This government has already done its damage to students, and they're saying that there's still more to come. And that doesn't surprise me one little bit. Why would it? They cut from pensions and they cut from working people, and we have the worst wage stagnation in the history of Australia. We have enormous casualisation and part-time work. Why wouldn't you be surprised? This is not a government for students or graduates. This is not a government that is committed to investing in education. And that is a real shame, because when you invest in education you're investing in this nation's future, you're investing in the next generation of Australians and you're investing in the stability of the nation. Pricing people who are seeking qualifications or retraining out of higher education, as this bill would do, is not the reform that this nation requires or needs. And of course we've seen the other path as well—the $100,000 degrees that they have been pursuing for many, many years in this place.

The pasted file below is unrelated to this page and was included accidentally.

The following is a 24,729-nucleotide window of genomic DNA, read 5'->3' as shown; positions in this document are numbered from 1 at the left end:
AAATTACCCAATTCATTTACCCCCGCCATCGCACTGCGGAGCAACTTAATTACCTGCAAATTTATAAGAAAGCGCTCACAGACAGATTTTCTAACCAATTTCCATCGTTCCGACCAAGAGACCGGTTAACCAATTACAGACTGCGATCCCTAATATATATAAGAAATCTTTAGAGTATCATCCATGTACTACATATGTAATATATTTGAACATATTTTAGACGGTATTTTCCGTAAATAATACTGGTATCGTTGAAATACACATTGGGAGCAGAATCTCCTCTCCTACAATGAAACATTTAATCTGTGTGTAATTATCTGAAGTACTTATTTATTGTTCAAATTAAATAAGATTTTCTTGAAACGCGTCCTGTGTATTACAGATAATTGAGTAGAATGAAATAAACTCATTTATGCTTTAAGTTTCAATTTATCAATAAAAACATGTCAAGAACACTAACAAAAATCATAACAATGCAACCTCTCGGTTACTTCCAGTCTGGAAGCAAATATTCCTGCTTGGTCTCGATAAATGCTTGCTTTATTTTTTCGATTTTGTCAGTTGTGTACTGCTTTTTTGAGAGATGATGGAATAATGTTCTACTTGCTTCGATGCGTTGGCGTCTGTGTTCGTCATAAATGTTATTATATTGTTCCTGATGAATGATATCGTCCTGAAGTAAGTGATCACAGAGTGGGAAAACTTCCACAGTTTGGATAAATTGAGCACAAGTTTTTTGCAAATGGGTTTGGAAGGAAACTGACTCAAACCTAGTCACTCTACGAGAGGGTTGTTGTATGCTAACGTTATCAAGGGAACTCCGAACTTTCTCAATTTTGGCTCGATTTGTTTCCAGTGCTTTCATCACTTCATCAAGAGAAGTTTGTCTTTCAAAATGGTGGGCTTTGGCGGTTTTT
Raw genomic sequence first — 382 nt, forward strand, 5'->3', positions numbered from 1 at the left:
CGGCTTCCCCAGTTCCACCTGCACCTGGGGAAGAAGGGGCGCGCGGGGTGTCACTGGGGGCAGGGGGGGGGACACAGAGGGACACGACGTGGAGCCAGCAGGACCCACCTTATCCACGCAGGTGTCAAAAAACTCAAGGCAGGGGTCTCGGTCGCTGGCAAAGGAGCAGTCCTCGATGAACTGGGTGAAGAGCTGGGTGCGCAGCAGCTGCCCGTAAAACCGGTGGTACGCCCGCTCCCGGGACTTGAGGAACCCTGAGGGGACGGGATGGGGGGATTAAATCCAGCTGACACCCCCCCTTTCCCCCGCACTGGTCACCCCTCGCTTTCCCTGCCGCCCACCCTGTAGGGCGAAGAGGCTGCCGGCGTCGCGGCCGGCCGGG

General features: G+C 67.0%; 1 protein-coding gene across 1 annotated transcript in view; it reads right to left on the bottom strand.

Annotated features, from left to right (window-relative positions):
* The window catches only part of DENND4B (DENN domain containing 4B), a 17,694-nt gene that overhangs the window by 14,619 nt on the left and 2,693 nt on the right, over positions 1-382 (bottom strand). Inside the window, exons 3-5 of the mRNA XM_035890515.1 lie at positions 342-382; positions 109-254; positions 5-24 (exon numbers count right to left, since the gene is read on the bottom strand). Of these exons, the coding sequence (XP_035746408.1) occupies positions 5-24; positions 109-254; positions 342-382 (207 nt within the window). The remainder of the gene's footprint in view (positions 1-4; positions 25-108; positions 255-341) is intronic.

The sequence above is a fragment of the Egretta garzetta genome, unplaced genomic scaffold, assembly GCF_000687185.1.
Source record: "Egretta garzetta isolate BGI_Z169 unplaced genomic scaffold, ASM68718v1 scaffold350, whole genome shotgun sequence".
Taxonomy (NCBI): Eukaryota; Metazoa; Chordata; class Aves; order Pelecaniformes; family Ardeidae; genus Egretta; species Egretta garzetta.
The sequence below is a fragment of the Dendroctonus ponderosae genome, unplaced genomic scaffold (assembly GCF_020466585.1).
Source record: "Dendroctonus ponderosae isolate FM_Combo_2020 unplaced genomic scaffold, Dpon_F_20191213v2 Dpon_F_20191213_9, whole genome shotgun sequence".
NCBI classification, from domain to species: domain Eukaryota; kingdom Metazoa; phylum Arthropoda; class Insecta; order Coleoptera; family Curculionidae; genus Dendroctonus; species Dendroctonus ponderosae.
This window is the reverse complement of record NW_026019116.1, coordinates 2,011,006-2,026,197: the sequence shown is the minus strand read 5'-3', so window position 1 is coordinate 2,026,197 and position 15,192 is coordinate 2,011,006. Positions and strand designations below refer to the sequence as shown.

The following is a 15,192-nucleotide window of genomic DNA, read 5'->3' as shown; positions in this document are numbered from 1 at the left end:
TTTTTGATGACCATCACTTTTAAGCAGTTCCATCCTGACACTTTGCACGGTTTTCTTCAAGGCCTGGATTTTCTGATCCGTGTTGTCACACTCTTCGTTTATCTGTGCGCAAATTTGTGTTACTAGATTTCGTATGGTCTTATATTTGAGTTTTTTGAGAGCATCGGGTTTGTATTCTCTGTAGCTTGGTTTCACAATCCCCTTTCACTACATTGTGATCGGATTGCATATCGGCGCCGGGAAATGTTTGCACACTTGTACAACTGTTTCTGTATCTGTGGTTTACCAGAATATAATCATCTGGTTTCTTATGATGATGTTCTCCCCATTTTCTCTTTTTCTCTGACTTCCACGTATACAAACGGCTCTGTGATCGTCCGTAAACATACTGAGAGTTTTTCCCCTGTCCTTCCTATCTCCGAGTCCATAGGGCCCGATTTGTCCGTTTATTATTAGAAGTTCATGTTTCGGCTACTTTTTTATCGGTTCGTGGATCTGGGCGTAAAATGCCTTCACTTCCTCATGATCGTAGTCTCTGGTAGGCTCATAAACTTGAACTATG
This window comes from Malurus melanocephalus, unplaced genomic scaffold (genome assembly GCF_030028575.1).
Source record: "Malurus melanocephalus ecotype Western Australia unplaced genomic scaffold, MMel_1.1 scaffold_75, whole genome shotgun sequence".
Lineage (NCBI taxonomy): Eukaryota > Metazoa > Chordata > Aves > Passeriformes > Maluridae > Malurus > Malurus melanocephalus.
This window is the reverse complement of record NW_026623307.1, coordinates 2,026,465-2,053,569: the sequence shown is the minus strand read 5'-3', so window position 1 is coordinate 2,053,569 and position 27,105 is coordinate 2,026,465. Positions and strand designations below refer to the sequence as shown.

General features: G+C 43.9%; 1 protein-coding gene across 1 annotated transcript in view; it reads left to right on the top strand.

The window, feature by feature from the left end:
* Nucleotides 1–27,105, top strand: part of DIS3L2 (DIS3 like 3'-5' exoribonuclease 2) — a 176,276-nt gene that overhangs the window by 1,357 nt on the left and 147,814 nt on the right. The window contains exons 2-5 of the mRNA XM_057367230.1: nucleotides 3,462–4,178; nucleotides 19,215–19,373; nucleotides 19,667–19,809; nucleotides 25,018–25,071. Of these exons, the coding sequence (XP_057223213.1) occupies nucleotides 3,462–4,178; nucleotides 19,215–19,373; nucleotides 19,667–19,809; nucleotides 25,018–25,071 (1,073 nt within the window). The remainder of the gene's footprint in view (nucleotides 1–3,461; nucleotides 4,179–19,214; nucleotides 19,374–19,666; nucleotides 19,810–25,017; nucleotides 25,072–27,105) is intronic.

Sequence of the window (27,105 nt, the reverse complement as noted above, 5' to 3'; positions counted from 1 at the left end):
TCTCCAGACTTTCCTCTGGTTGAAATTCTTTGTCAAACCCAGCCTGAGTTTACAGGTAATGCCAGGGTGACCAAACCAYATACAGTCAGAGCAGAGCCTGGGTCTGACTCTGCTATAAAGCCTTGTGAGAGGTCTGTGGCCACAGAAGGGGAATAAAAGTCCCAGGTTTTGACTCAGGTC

Higher education represents an opportunity for many in my electorate of Hindmarsh and many other electorates around the country, and I want to support those people who want to take up this opportunity—people who are committed to bettering their lives through education, people who want to turn it around—and this bill will not help this one little bit. I've recently been contacted by constituents from my electorate, and I'll give you a bit of an idea of what they've been saying. One constituent who recently reached out to me is a first-year university student at the University of Adelaide. She started university only a month ago and already this government's reforms are affecting her ability to successfully engage in her education. Under financial hardship provisions, my constituent was able to have her youth allowance claim processed faster. However, reforms for the start-up scholarship have become a challenge for her. The start-up loan which has replaced the scholarship requires student payment applicants to opt in to receive the grant. The issue for my constituent is that the start-up funding is no longer processed automatically. So, despite my constituent's youth allowance claim having already been processed, this start-up funding is yet to reach her bank account, causing enormous hardship for her.